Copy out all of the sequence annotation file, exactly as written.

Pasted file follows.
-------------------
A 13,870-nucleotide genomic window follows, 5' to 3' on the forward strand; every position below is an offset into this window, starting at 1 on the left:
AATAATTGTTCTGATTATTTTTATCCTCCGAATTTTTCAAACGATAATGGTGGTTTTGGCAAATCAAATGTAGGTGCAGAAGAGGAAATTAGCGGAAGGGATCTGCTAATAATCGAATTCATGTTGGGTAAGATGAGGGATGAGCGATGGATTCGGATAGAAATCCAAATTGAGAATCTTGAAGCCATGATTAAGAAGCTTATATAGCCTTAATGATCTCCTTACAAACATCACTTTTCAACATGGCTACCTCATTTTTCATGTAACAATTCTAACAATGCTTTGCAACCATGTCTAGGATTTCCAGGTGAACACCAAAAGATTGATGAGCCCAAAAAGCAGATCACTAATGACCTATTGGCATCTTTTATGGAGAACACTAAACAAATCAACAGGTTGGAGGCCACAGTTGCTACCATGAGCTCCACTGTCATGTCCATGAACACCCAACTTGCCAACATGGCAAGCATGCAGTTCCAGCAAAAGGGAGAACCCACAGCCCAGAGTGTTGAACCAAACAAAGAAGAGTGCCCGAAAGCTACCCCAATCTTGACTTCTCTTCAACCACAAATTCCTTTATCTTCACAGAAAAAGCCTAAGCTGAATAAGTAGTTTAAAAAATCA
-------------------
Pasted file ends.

A 13,870-nucleotide genomic window follows, 5' to 3' on the forward strand; every position below is an offset into this window, starting at 1 on the left:
AATAATTGTTCTGATTATTTTTATCCTCCGAATTTTTCAAACGATAATGGTGGTTTTGGCAAATCAAATGTAGGTGCAGAAGAGGAAATTAGCGGAAGGGATCTGCTAATAATCGAATTCATGTTGGGTAAGATGAGGGATGAGCGATGGATTCGGATAGAAATCCAAATTGAGAATCTTGAAGCCATGATTAAGAAGCTTATATAGCCTTAATGATCTCCTTACAAACATCACTTTTCAACATGGCTACCTCATTTTTCATGTAACAATTCTAACAATGCTTTGCAACCATGTCTAGGATTTCCAGGTGAACACCAAAAGATTGATGAGCCCAAAAAGCAGATCACTAATGACCTATTGGCATCTTTTATGGAGAACACTAAACAAATCAACAGGTTGGAGGCCACAGTTGCTACCATGAGCTCCACTGTCATGTCCATGAACACCCAACTTGCCAACATGGCAAGCATGCAGTTCCAGCAAAAGGGAGAACCCACAGCCCAGAGTGTTGAACCAAACAAAGAAGAGTGCCCGAAAGCTACCCCAATCTTGACTTCTCTTCAACCACAAATTCCTTTATCTTCACAGAAAAAGCCTAAGCTGAATAAGTAGTTTAAAAAATCA